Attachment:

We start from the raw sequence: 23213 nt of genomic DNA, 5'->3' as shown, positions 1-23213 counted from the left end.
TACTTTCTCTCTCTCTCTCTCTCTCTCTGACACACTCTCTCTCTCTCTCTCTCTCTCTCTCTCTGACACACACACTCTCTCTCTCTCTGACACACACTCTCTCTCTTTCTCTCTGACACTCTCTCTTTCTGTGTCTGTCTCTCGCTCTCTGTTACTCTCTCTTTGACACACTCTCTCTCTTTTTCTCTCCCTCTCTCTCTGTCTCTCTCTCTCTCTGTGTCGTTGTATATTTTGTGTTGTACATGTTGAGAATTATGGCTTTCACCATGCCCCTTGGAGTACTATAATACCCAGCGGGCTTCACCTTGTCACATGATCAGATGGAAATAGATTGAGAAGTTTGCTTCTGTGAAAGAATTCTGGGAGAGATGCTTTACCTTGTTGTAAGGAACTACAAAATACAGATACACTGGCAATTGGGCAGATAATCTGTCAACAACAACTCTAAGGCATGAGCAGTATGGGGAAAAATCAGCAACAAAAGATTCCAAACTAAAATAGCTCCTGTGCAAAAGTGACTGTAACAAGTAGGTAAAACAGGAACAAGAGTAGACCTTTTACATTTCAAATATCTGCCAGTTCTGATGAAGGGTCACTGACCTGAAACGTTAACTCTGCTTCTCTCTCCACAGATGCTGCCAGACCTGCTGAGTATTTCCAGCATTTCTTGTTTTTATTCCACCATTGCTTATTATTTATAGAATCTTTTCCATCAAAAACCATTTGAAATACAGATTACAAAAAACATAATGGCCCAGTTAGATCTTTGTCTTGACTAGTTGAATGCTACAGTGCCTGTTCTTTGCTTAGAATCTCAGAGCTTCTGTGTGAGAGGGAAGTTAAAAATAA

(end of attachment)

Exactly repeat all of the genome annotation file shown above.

We start from the raw sequence: 23213 nt of genomic DNA, 5'->3' as shown, positions 1-23213 counted from the left end.
TACTTTCTCTCTCTCTCTCTCTCTCTCTGACACACTCTCTCTCTCTCTCTCTCTCTCTCTCTCTGACACACACACTCTCTCTCTCTCTGACACACACTCTCTCTCTTTCTCTCTGACACTCTCTCTTTCTGTGTCTGTCTCTCGCTCTCTGTTACTCTCTCTTTGACACACTCTCTCTCTTTTTCTCTCCCTCTCTCTCTGTCTCTCTCTCTCTCTGTGTCGTTGTATATTTTGTGTTGTACATGTTGAGAATTATGGCTTTCACCATGCCCCTTGGAGTACTATAATACCCAGCGGGCTTCACCTTGTCACATGATCAGATGGAAATAGATTGAGAAGTTTGCTTCTGTGAAAGAATTCTGGGAGAGATGCTTTACCTTGTTGTAAGGAACTACAAAATACAGATACACTGGCAATTGGGCAGATAATCTGTCAACAACAACTCTAAGGCATGAGCAGTATGGGGAAAAATCAGCAACAAAAGATTCCAAACTAAAATAGCTCCTGTGCAAAAGTGACTGTAACAAGTAGGTAAAACAGGAACAAGAGTAGACCTTTTACATTTCAAATATCTGCCAGTTCTGATGAAGGGTCACTGACCTGAAACGTTAACTCTGCTTCTCTCTCCACAGATGCTGCCAGACCTGCTGAGTATTTCCAGCATTTCTTGTTTTTATTCCACCATTGCTTATTATTTATAGAATCTTTTCCATCAAAAACCATTTGAAATACAGATTACAAAAAACATAATGGCCCAGTTAGATCTTTGTCTTGACTAGTTGAATGCTACAGTGCCTGTTCTTTGCTTAGAATCTCAGAGCTTCTGTGTGAGAGGGAAGTTAAAAATAA